Several weeks after the horrific attacks in Mumbai, the Pakistan-India relationship remains dangerously tense. In an op-ed in Dawn, Michael Kugelman argues that such fragile relations put growing trade ties between Islamabad and New Delhi at risk—a most unwelcome prospect given Pakistan's chronically poor trade performance and sputtering economy.
The Woodrow Wilson International Center for Scholars and the Fellowship Fund for Pakistan are pleased to announce the 2009-10 competition for the Wilson Center's Pakistan Scholar Program. One Pakistan Scholar, either from Pakistan or of Pakistani origin, will be selected each year. Successful applicants will spend 9 months in residence at the Woodrow Wilson Center, in the heart of Washington, D.C., where they will carry out advanced, policy-oriented research and writing. This scholar program is made possible by generous financial support provided by the Fellowship Fund for Pakistan (FFFP), a charitable trust based in Karachi.
Arid yet dependent upon agriculture, Pakistan is experiencing a potentially devastating water crisis. An expert panel assembled by the Wilson Center's Asia Program presented the different facets of the crisis, from scarcity to sanitation to inefficient usage, and examined possible responses.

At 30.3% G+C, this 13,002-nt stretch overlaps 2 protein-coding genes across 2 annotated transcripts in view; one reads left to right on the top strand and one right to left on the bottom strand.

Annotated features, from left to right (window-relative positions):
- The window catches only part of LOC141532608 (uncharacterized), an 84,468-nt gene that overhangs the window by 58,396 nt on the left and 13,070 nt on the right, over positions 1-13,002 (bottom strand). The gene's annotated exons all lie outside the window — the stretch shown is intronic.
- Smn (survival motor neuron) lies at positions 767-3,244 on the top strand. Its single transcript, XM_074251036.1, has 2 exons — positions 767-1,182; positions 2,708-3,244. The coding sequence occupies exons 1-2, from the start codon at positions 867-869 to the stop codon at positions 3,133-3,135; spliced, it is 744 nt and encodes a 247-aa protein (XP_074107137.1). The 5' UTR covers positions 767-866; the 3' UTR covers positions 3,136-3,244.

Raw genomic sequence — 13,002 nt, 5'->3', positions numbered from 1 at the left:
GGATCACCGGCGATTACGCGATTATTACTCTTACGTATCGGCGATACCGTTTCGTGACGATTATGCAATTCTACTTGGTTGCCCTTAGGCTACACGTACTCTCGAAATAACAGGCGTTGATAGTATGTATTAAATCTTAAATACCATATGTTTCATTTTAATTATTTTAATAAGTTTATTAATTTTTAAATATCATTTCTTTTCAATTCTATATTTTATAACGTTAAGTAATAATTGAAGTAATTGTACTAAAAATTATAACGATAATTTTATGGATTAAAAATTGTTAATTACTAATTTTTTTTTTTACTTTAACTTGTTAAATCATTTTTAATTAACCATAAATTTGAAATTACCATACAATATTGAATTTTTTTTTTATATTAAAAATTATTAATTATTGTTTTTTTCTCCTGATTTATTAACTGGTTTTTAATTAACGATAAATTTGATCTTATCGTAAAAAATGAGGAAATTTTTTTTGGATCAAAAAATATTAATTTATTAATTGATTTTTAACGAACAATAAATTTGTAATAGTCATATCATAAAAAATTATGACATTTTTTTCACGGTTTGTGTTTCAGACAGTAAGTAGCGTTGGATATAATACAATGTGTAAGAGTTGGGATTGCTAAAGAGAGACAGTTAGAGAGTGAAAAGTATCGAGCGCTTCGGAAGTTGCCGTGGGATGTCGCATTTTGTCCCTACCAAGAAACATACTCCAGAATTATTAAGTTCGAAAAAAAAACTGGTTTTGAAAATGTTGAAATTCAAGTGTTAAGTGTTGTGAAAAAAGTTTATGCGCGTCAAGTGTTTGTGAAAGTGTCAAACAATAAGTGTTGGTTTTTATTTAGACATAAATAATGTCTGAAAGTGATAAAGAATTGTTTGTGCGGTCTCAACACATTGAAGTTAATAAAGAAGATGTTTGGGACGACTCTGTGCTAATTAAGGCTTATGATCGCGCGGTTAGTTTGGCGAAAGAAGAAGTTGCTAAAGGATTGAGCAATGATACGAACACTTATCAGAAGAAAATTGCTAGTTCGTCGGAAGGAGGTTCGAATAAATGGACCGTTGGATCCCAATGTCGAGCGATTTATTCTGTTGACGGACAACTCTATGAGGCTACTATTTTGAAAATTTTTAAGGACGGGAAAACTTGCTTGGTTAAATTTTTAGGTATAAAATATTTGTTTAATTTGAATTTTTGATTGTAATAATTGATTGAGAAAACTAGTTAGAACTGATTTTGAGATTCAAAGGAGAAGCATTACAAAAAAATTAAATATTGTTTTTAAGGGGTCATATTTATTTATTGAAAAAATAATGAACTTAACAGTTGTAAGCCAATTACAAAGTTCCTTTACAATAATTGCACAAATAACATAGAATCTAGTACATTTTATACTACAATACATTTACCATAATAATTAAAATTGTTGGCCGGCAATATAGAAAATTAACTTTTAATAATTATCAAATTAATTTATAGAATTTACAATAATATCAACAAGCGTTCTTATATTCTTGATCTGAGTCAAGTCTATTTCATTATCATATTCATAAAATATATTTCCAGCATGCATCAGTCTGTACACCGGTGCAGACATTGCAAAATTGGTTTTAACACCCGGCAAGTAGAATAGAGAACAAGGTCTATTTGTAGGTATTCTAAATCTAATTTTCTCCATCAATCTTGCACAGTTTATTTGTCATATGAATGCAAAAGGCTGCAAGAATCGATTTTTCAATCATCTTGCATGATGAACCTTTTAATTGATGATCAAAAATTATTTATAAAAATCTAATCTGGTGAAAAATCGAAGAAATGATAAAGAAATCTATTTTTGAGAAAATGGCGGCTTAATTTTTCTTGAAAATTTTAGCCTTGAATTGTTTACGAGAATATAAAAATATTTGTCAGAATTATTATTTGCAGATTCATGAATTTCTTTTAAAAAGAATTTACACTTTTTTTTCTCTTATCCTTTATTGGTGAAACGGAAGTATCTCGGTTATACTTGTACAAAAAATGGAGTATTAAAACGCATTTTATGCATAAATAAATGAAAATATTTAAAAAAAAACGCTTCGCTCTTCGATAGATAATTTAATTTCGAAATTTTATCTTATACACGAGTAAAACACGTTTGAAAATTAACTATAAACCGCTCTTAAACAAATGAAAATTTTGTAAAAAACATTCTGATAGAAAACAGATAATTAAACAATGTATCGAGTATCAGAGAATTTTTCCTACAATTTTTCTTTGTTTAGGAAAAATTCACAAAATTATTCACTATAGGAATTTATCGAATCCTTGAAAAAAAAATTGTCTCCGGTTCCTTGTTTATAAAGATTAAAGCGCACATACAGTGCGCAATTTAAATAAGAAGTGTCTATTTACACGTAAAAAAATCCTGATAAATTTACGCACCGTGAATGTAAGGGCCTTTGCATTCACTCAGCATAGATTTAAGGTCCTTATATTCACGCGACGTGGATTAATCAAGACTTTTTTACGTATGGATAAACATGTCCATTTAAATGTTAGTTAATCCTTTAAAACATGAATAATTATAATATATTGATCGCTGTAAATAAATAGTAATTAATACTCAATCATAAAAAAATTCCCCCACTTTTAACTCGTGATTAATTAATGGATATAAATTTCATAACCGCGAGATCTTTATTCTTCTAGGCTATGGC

In a September 26 Baltimore Sun op-ed, Asia Program Director Robert M. Hathaway urges more liberal treatment for Pakistani exports.
Five senior-level Pakistani journalists discussed the challenges of and recent progress in reportage in their home country, from government access to public perception.
On September 14 – 18, 2008, the Woodrow Wilson International Center for Scholars hosted a conference for Pakistani print and television journalists. Conference participants engaged in an extensive series of meetings and exchanges with their counterparts in the U.S. media, representatives from private media-focused organizations, Washington-based Pakistani journalists, U.S. officials, and others. They also shared their perspectives on the role of the media in Pakistan today at a Wilson Center public event.
From Wall Street to the global media, there is much giddy talk about India's impressive economic growth and the urban-based prosperity that drives and sustains it. Yet lost in this buzz is an important fact: two-thirds of India's population remains rural. By Asia Program Associate Michael Kugelman.
The fifth largest energy-consuming nation, India increasingly is looking abroad to satisfy its ever-growing demand for oil, natural gas, and coal. The Asia Program recently sponsored an event exploring India's quest to meet its energy needs.
Pakistan's trade deficit has never been larger. In a July 9 Dawn op-ed, program associate Michael Kugelman and program director Robert M. Hathaway call for a major shift in Pakistan's export priorities--one that would "for the first time make Pakistan's export portfolio truly competitive in global markets."
In a May 21 op-ed in the Daily Times, Asia Program director Robert M. Hathaway and associate Michael Kugelman argue that Pakistan's new energy conservation measures fall short of addressing Pakistan's energy crisis. Hathaway and Kugelman lay out a "comprehensive strategy" that would allow Pakistan to meet its energy needs. Click here to read the op-ed.